The actual end of the Mandalorians is probably something we’ll be dealing with next season, because it looks like Moff Gideon had something to do with it. For those of you who are venturing into Star Wars television for the first time: Moff Gideon having the Darksaber (that black-bladed sword he uses to cut out of the TIE fighter at the end of the episode) is a very bad sign for any Mandalorians. Last seen in the possession of Bo-Katan Kryze in Star Wars: Rebels before the events of A New Hope, it shouldn't be in the hands of a former ISB (Imperial Security Bureau) officer during the Purge. The Darksaber in Rebels was given to Bo-Katan as a sign of her being the new Mandalore (the title for the leader of the Mandalorians). The Darksaber was built thousands of years ago by a Mandalorian who became a Jedi; his ancestral house, House Visla, managed to keep hold of the Darksaber up through about 22 BBY (22 years before the events of A New Hope), when Darth Maul took possession of the Darksaber and the Mandalorian militant group Death Watch.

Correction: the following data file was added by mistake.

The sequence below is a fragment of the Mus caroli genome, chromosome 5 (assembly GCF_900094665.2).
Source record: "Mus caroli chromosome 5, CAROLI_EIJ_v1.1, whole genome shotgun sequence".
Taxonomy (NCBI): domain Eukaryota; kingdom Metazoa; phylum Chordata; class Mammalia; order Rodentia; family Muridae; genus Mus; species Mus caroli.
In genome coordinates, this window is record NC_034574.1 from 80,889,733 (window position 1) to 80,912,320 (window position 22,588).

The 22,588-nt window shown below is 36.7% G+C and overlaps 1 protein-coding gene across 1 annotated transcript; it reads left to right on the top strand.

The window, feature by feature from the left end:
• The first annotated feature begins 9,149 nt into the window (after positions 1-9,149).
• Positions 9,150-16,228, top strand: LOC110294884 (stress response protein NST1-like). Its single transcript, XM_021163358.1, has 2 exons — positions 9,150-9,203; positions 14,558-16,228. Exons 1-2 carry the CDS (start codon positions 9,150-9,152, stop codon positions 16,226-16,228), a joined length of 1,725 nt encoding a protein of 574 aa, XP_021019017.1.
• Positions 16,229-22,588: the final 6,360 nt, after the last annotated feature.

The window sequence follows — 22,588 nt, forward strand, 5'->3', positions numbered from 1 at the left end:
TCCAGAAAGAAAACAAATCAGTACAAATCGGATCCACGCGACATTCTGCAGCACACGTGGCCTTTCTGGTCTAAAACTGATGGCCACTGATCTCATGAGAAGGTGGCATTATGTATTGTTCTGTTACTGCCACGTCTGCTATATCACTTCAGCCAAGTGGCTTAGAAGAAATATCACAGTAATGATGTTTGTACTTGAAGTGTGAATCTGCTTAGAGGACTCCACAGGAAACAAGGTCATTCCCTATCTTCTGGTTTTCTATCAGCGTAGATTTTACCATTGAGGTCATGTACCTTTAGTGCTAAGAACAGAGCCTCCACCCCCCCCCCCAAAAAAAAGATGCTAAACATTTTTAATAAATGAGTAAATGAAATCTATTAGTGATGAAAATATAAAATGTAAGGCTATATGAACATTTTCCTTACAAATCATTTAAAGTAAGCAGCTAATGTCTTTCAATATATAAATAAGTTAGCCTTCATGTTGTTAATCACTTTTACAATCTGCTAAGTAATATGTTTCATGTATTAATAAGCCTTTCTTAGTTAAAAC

Maul kept the Darksaber after the Seige of Mandalore and stored it on Dathomir, where young rebel and Mandalorian by blood Sabine Wren reclaimed it for Mandalore. Sabine trained with the Darksaber under Jedi Master Kanan Jarrus (this is from Star Wars: Rebels), then gave the Darksaber to Bo-Katan to lead what was left of the Mandalorians through the Age of the Empire. The final minutes of the last Star Wars: Rebels episode does show Sabine leaving the known galaxy after the events of Return of the Jedi, but does not clarify when the Mandalorian race fell and the Mandalorian Creed rose. Whenever that happened, Moff Gideon came out on top: the Mandalorian race would not have given up the Darksaber. Also, he was supposedly executed for war crimes -- what do you bet those war crimes are straight-up genocide of the Mandalorian race? That really ups the ante for the Vader of the TV series.